Nate Silver tries to answer the question: "How do people formulate their political beliefs?"

An important epistemological question that is, he says, under-discussed.

He lays out his theory:

I think political beliefs are primarily formulated by two major forces:

Politics as self-interest. Some issues have legible, material stakes. Rich people have an interest in lower taxes. Sexually active women (and men!) who don’t want to bear children have an interest in easier access to abortion. Members of historically disadvantaged groups have an interest in laws that protect their rights

Politics as personal identity — whose team are you on. But other issues have primarily symbolic stakes. These serve as vehicles for individual and group expression — not so much “identity politics” but politics as identity. People are trying to figure out where they fit in — who’s on their side and who isn’t. And this works in both directions: people can be attracted to a group or negatively polarized by it. People have different reasons for arguing about politics, and can derive value from a sense of social belonging and receiving reinforcement that their choices are honorable and righteous.1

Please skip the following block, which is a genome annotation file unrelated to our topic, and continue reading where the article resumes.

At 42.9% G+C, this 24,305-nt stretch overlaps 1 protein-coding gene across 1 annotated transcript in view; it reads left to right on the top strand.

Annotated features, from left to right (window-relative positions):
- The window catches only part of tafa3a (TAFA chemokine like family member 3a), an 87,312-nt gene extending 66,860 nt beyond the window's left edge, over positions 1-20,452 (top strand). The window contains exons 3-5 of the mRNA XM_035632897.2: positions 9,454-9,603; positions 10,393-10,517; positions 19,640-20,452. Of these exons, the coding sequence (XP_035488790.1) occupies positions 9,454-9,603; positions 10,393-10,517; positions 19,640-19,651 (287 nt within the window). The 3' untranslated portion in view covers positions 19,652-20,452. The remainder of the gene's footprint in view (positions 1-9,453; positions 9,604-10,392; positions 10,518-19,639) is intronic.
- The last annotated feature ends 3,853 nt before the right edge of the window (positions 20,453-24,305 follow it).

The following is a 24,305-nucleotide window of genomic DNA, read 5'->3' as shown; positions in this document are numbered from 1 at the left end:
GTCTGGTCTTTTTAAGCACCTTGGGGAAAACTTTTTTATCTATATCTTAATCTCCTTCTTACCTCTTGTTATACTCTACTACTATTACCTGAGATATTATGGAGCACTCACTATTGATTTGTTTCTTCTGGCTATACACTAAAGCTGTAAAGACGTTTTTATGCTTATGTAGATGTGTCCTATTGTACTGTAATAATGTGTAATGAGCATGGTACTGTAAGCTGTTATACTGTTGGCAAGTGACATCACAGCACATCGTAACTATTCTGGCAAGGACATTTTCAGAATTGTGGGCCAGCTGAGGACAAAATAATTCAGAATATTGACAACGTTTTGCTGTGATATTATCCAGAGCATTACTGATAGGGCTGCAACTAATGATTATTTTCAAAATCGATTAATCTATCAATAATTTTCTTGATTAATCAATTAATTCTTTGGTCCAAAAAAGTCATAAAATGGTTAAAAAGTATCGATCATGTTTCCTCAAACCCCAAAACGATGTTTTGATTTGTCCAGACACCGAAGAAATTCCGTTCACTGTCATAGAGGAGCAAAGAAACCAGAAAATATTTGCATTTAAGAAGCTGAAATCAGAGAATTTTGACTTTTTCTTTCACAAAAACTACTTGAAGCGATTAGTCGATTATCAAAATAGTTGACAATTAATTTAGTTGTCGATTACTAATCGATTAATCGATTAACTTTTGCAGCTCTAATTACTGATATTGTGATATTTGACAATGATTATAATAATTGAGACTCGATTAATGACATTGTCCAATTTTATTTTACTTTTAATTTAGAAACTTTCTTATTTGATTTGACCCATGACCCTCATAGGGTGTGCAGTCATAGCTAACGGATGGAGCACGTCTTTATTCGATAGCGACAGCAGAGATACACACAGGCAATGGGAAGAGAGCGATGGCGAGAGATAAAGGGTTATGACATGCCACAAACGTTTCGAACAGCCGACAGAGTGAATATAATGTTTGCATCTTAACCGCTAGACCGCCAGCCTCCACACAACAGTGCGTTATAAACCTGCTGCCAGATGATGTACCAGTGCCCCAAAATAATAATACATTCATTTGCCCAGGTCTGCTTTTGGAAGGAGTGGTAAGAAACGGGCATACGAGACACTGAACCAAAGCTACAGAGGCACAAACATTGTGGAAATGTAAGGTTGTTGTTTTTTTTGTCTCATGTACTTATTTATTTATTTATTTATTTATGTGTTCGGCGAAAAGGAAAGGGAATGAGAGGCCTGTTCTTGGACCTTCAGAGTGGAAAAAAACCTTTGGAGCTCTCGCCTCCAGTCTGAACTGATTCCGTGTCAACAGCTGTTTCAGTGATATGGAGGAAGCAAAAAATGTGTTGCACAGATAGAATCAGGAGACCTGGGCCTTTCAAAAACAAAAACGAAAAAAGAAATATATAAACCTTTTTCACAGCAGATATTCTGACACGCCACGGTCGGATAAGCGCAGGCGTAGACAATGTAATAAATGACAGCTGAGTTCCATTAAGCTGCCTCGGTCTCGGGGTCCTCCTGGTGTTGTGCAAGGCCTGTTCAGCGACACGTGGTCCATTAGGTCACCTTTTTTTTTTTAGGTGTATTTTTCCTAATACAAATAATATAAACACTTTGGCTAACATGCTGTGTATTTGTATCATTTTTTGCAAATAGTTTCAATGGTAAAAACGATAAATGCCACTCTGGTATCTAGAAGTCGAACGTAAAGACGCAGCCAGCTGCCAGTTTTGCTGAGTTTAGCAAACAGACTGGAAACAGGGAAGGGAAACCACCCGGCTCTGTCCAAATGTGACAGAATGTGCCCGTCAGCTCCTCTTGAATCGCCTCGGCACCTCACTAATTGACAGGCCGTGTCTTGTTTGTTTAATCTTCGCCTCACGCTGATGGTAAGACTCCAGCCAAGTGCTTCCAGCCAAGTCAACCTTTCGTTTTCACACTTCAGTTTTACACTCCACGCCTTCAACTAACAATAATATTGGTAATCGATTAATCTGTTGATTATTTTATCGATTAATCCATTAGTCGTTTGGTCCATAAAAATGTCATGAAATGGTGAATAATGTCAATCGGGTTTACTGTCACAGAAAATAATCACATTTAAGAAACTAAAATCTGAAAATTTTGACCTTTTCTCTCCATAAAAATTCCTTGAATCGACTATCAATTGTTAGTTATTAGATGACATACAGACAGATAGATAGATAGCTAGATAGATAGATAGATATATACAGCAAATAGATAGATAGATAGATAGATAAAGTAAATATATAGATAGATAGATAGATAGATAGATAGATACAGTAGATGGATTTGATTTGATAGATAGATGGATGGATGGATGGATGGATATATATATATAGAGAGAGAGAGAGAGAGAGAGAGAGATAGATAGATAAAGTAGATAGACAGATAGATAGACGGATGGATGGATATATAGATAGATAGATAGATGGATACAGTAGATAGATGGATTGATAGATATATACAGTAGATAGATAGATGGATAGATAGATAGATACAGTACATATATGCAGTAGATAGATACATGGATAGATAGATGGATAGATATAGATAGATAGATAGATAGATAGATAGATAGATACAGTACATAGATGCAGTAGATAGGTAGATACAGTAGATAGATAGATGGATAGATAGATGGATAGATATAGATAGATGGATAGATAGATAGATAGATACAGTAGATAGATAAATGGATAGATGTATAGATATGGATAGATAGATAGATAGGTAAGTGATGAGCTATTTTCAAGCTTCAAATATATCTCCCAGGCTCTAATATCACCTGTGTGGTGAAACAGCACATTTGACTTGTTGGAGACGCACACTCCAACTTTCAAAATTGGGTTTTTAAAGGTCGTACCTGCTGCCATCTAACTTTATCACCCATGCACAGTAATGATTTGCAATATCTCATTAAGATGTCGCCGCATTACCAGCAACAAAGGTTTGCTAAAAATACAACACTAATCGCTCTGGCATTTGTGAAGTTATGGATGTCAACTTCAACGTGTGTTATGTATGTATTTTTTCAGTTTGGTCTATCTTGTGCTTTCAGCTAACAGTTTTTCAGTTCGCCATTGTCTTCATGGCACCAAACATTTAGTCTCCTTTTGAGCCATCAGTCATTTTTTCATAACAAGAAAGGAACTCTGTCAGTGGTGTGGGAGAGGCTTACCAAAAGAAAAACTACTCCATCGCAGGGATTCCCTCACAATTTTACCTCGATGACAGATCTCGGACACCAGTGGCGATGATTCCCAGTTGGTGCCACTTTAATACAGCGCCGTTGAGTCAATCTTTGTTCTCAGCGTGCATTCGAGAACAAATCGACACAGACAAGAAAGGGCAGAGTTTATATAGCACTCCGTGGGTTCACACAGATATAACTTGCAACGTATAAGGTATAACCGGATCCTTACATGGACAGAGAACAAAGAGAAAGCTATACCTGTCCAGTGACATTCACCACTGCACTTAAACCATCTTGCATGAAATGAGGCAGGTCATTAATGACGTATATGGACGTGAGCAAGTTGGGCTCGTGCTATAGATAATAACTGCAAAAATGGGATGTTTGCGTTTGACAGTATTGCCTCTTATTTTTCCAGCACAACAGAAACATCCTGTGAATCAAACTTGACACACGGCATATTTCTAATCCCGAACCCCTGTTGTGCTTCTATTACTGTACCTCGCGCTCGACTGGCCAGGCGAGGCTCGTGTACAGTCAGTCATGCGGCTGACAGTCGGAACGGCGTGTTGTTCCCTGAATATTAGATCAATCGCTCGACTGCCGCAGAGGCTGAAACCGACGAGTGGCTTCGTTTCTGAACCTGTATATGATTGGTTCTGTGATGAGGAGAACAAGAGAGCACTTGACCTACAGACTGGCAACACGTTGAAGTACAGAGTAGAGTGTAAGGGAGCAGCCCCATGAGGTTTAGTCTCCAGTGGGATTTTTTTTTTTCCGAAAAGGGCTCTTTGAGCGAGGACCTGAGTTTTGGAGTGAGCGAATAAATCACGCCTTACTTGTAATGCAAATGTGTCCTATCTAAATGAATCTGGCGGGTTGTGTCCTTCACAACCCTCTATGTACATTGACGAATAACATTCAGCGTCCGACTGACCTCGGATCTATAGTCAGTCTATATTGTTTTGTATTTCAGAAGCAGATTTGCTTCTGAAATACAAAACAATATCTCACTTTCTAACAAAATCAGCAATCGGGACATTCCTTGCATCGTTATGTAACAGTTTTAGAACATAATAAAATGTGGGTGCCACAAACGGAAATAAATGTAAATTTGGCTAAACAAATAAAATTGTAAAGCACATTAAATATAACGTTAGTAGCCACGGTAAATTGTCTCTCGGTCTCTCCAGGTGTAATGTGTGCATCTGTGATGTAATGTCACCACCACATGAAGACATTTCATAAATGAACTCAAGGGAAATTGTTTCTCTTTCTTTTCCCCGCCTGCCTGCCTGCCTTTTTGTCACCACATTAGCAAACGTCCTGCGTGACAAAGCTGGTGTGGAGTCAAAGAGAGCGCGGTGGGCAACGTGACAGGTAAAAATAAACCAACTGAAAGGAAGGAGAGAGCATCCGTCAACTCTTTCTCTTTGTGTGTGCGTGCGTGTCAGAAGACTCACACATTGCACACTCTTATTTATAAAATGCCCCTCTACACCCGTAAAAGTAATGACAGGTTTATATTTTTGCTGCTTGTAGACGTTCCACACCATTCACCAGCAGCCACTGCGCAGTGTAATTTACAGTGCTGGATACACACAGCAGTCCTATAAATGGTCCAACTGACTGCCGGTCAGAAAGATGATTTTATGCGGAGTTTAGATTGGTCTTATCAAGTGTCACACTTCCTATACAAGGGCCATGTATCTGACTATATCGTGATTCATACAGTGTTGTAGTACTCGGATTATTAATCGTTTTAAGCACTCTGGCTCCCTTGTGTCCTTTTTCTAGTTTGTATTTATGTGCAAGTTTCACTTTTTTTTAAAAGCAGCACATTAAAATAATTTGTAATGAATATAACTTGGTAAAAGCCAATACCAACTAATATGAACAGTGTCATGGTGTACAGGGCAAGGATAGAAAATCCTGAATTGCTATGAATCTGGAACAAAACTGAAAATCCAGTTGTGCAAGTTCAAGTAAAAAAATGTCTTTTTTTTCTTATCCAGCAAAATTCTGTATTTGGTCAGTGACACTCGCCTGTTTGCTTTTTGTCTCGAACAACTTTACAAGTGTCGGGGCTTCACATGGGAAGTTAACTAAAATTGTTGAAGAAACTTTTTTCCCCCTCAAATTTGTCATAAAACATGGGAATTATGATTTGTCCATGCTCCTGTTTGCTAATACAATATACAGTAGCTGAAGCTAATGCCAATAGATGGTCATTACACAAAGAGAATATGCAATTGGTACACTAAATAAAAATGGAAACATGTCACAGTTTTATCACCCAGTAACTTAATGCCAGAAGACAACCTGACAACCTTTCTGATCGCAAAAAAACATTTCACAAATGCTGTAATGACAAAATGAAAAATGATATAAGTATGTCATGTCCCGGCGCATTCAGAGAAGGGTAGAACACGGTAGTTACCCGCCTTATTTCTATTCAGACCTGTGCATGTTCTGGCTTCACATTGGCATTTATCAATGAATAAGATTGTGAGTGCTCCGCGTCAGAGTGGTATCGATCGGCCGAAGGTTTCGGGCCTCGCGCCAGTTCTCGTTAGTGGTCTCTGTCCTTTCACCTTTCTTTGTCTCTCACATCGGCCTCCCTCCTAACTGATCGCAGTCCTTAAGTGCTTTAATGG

Notice what’s missing from my list? The notion of politics as a battle of ideas. This is not to suggest that people don’t hold reasonable moral intuitions about political affairs. But when it comes to mass popular opinion, the number of people who are interested in ideas for ideas sake is vanishingly small.

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Some issues have legible, material stakes.

Scrolling down... the table of how important are individual topics for young people; "student debt" is at its very bottom.

(Also, inflation on the very top? But isn't inflation a good thing if all you have is an enormous debt?)

I think people experience rising prices as inflation, but rising wages as a result of their own hard work. Thus, "inflation" feels bad, even if it actually benefits you. Also, wages are stickier than prices, so even if overall wages are rising your own personal wage might not rise smoothly along.


Also, if your debt is variable-interest, then inflation doesn't necessarily benefit you. It only benefits you if you have fixed-interest debt.

Ah, so it is. I have no idea how American student debt works with regards to inflation. I assumed it was fixed. If not, then it is much worse than I assumed (and I already assumed it was quite bad).

Oh, I wasn't saying that student debt is variable interest, just making a point about debt and inflation in general.